Biomass Burning: Local and Regional Redistribution

  • J. Edy
  • S. Cautenet
Part of the NATO • Challenges of Modern Society book series (NATS, volume 22)

Abstract

Tropical biomass biogeochemistry is one of the most poorly understood on the earth. The tropics account for about 60% of the global annual net primary productivity and this enormous productivity is characterized by many chemical species which are emitted as gas or aerosols and can modify the global radiative balance. Biomass burning is associated with agricultural activity in the savannah, the destruction of tropical forests and the use of wood as “fuel”. They release into the atmosphere large quantities of CO2 and a variety of chemically active species such as CO, NOx, N2O, CH4, and others expressed in (1, 2). The biomass annually burned in the world represents about 1.8 to 4.7 GT. of carbon (3), savannah fires being the dominant component with about 1-1.6 GT. of carbon burned. Savannah fires alone contribute approximately 10% of the global CO emissions. This phenomenon is especially important in Africa. The contribution of African savannah fires to global emission of trace gas and aerosols has been estimated by (4). During dry season, pollution events are similar in magnitude to those observed in industrialised regions as observed in high levels of acid precipitation that were reported in these region (5).

Keywords

Biomass Burning Free Troposphere Inter Tropical Convergence Zone Monsoon Flow Regional Atmospheric Modeling System 
These keywords were added by machine and not by the authors. This process is experimental and the keywords may be updated as the learning algorithm improves.

Preview

Unable to display preview. Download preview PDF.

Unable to display preview. Download preview PDF.

References

  1. (1).
    Crutzen, P. J., A. C. Delany, I. Greenberg, P. Haagenson, L. Heidt, R. Lueb, W. Pollock, W. Seiler. A. Wartburg, and P. Zimmerman, Tropospheric chemical composition measurements in Brazil during the dry season, J. Atmos. Chem., 2, 233–256 (19CrossRefGoogle Scholar
  2. (2).
    Greenberg et al.: Hydrocarbon and carbon monoxide emissions from biomass burning in Brazil. J. Geophy. Res., 89, 1350–1354 (1984).CrossRefGoogle Scholar
  3. (3).
    Crutzen P.J. and Andreae M.O., Biomass burning in the tropics: Impact on atmospheric chemistry and biological cycles, Science, 1669-1677 (1990).Google Scholar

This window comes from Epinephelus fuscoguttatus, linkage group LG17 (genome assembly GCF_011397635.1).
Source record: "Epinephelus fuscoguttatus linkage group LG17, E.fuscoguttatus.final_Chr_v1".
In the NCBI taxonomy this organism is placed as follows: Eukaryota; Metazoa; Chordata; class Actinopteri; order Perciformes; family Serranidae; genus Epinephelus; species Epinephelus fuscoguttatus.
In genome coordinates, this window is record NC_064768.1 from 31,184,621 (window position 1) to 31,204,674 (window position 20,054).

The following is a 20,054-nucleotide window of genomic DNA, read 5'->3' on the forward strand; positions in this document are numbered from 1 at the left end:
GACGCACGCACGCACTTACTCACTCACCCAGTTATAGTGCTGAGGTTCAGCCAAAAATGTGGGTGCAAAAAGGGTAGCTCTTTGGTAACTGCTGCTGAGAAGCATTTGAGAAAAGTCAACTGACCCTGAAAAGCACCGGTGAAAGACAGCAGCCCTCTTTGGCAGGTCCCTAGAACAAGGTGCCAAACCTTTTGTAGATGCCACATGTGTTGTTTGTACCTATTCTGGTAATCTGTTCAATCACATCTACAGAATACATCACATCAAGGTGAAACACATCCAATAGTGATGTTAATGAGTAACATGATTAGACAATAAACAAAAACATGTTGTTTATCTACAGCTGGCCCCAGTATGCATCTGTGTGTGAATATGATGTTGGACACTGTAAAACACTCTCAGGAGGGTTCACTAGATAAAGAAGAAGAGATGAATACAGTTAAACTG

4. (4).
    Lacaux J.P., Cachier H. and R. Delmas, Biomass Burning in Africa: an overview of its impact on atmospheric chemistry, Fire in the Environment: The ecological, atmospheric and climatic importanceof vegetation fires, edited by P.J. Crutzen and J.G. Goldammer (1993).Google Scholar
  5. (5).
    Lacaux J.P., R. Delmas, G. Kouadio, B. Cros and M.O. Andreae: Precipitation chemistry in the Mayombe forest of equatorial Africa. J. Geophys. Res., 97, 6195-6206.Google Scholar
  6. (6).
    Marenco A.E., Perros, J. Sanak, J.C. Le Roulley and B. Bonsang, Campagne méridienne aéroportée TROPOZ II, final report,75 p(1993).Google Scholar
  7. (7).
    Pielke R.A., W.R. Cotton, R.L. Walko, C.J. Tremback, M.E. Nicholls, M.D. Moran, D.A. Wesley, T.J. Lee, and J.H. Copeland, A comprehensive meteorogical modeling system-RAMS, Meteor. Atmos. Phys., 49, 69–91 (1992).CrossRefGoogle Scholar
  8. (8).
    Dickinson R.E., A. Henderson-Seller, et P.J. Kennedy., Biosphere-Atmosphere Transfer Scheme (BATS) Version le as Coupled to the NCAR Community Climate Model, NCAR Technical Note-387 emissions from biomass burning in Brazil. J. Geophys. Res., 89, 1350–1354 (1993)Google Scholar
  9. (9).
    Lelieveld J and P.J. Crutzen, Influences of cloud photochemical processes on tropospheric ozone. Nature, 343, 227–233 (1990).CrossRefGoogle Scholar
  10. (10).
    Lelieveld J and P.J. Crutzen, The role of clouds in tropospheric photochemistry. J. Atm. Chem., 12, 229–267 (1991).CrossRefGoogle Scholar
  11. (11).
    Wesely M.L., Parameterization of surface resistance to gaseous dry deposition in regional scale numerical models. Atmos. Environ., 23, 1293–1304 (1989).CrossRefGoogle Scholar
  12. (12).
    Clark, T.L. et R.D. Farley, Severe downslope windstorm calculations in two and three spatial dimensions using anelastic interactive grid nesting: A possible mecanism for gustiness., J. Atmos. Sci., 41, 329–350 (1984).CrossRefGoogle Scholar

Copyright information

© Springer Science+Business Media New York 1998

Authors and Affiliations

  • J. Edy
    • 1
  • S. Cautenet
    • 1
  1. 1.LaMP/OPGCCNRS and Université Blaise PascalAubièreFrance

Personalised recommendations